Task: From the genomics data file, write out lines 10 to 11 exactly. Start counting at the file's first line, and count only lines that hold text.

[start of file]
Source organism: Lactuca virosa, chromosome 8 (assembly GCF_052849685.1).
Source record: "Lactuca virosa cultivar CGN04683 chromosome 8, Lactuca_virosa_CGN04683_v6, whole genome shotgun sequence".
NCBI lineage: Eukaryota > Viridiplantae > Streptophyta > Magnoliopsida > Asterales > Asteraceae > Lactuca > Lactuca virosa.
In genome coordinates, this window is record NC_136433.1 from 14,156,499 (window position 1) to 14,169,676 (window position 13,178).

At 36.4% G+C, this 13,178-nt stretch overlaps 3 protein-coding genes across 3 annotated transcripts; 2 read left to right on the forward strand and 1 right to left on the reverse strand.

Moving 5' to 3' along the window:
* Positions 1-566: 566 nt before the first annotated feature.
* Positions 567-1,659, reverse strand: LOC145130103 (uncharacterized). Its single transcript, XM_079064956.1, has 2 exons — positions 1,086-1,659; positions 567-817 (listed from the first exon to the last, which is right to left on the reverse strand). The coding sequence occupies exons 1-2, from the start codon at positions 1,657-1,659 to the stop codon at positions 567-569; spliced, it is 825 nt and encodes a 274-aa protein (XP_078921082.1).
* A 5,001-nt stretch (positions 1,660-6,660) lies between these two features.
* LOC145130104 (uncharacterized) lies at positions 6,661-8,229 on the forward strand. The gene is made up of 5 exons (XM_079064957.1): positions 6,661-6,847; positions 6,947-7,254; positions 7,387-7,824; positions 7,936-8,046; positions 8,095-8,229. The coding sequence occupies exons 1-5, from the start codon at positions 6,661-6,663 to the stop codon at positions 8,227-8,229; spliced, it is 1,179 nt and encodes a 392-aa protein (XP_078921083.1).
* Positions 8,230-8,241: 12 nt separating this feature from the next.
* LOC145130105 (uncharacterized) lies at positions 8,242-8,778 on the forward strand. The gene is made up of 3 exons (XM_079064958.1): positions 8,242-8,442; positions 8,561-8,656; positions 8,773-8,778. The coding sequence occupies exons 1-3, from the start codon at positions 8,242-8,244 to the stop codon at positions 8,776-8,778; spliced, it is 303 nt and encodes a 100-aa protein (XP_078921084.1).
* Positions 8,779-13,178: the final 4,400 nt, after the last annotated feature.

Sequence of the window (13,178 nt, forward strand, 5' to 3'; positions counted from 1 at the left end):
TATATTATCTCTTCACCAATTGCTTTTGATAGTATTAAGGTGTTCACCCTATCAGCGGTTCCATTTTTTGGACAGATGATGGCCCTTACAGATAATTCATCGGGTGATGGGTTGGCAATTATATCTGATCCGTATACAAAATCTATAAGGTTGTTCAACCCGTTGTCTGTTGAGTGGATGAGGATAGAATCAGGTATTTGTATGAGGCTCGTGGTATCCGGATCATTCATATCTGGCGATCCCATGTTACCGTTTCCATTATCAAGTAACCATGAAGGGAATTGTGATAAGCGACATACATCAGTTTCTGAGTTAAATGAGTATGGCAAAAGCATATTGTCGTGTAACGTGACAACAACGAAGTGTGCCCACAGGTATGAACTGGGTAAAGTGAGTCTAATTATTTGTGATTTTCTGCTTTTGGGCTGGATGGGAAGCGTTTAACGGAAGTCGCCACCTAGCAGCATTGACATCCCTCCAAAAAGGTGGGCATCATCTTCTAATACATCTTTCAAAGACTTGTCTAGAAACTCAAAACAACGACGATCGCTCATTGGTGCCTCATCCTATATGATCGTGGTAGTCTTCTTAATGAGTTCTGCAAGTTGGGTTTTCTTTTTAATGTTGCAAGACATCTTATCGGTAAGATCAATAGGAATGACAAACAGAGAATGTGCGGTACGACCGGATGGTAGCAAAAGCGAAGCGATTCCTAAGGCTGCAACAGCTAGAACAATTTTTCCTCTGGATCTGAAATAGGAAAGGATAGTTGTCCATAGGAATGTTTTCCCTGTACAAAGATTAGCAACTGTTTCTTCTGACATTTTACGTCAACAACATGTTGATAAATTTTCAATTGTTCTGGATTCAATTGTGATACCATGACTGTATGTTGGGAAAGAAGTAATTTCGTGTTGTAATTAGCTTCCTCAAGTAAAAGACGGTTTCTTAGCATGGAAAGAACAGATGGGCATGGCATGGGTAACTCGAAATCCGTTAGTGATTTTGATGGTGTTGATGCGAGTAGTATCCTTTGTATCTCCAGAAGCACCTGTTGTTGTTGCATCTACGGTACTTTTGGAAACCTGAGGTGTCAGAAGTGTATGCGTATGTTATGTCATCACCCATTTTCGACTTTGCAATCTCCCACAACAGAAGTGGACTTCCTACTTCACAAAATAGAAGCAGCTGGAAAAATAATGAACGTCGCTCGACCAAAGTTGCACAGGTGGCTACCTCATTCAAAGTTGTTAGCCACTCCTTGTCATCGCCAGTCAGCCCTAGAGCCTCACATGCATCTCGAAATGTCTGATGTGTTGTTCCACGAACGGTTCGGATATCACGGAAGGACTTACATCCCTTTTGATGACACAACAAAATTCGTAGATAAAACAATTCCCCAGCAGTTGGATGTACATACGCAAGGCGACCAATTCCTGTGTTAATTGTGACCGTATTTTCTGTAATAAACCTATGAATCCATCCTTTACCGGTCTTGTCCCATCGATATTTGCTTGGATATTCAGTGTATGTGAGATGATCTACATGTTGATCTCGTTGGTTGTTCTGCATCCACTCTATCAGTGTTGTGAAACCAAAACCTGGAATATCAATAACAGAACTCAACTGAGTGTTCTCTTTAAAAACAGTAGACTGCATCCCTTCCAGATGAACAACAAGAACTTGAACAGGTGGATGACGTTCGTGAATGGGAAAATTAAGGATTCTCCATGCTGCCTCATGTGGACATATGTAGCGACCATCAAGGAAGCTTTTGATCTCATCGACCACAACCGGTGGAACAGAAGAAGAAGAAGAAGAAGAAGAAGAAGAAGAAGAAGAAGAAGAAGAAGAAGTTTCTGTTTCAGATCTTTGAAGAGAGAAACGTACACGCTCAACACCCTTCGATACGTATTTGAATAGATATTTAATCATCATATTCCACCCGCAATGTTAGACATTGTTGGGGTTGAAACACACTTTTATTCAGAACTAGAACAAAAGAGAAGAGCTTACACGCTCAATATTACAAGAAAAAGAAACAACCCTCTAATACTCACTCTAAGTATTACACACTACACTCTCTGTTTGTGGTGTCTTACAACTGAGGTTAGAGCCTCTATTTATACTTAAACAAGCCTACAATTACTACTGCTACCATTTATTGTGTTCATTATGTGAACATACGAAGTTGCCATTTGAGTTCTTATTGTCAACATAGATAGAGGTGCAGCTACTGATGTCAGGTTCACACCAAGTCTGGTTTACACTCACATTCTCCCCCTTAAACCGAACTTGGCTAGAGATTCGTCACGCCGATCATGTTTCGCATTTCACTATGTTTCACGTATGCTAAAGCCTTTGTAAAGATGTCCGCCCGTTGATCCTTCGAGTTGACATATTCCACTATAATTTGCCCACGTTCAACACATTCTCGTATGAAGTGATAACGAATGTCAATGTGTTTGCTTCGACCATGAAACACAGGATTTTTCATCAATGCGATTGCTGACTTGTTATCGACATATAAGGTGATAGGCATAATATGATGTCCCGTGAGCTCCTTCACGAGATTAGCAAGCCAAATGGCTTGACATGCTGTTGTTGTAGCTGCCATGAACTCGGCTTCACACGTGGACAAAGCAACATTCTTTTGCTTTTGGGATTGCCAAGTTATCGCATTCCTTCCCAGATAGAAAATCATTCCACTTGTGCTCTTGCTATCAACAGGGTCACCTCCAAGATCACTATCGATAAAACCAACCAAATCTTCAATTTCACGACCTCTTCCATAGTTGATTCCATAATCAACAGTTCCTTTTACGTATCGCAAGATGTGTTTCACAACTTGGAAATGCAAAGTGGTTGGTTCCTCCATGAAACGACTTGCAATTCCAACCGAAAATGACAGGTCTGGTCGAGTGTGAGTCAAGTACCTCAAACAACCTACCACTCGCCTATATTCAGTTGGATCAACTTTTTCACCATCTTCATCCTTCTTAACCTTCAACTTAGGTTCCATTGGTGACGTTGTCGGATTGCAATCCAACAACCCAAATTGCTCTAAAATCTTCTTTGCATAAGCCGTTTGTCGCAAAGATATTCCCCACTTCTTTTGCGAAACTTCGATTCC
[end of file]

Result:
* LOC145130104 (uncharacterized) lies at positions 6,661-8,229 on the forward strand. The gene is made up of 5 exons (XM_079064957.1): positions 6,661-6,847; positions 6,947-7,254; positions 7,387-7,824; positions 7,936-8,046; positions 8,095-8,229. The coding sequence occupies exons 1-5, from the start codon at positions 6,661-6,663 to the stop codon at positions 8,227-8,229; spliced, it is 1,179 nt and encodes a 392-aa protein (XP_078921083.1).
* Positions 8,230-8,241: 12 nt separating this feature from the next.